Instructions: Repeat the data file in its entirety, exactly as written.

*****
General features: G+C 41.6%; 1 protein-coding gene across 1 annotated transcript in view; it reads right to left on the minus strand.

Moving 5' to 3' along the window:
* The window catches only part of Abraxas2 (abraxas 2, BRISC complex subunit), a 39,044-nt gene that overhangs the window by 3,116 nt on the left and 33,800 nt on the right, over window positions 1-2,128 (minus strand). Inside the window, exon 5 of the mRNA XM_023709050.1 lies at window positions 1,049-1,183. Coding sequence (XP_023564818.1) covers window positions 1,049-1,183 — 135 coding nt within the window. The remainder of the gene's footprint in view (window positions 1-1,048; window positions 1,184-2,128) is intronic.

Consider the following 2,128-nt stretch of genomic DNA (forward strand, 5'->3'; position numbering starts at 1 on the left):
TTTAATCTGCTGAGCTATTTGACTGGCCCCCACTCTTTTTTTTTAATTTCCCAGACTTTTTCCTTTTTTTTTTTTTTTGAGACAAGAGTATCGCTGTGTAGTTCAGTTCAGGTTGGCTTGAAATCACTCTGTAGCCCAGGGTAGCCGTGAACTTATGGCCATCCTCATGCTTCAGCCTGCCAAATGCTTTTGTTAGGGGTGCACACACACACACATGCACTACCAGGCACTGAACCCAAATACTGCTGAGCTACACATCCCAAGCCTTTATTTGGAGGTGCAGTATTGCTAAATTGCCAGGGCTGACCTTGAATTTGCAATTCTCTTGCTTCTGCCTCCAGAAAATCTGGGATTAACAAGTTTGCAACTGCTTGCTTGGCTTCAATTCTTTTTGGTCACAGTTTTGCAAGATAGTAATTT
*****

General features: G+C 41.6%; 1 protein-coding gene across 1 annotated transcript in view; it reads right to left on the minus strand.

Moving 5' to 3' along the window:
* The window catches only part of Abraxas2 (abraxas 2, BRISC complex subunit), a 39,044-nt gene that overhangs the window by 3,116 nt on the left and 33,800 nt on the right, over window positions 1-2,128 (minus strand). Inside the window, exon 5 of the mRNA XM_023709050.1 lies at window positions 1,049-1,183. Coding sequence (XP_023564818.1) covers window positions 1,049-1,183 — 135 coding nt within the window. The remainder of the gene's footprint in view (window positions 1-1,048; window positions 1,184-2,128) is intronic.

Consider the following 2,128-nt stretch of genomic DNA (forward strand, 5'->3'; position numbering starts at 1 on the left):
TTTAATCTGCTGAGCTATTTGACTGGCCCCCACTCTTTTTTTTTAATTTCCCAGACTTTTTCCTTTTTTTTTTTTTTTGAGACAAGAGTATCGCTGTGTAGTTCAGTTCAGGTTGGCTTGAAATCACTCTGTAGCCCAGGGTAGCCGTGAACTTATGGCCATCCTCATGCTTCAGCCTGCCAAATGCTTTTGTTAGGGGTGCACACACACACACATGCACTACCAGGCACTGAACCCAAATACTGCTGAGCTACACATCCCAAGCCTTTATTTGGAGGTGCAGTATTGCTAAATTGCCAGGGCTGACCTTGAATTTGCAATTCTCTTGCTTCTGCCTCCAGAAAATCTGGGATTAACAAGTTTGCAACTGCTTGCTTGGCTTCAATTCTTTTTGGTCACAGTTTTGCAAGATAGTAATTT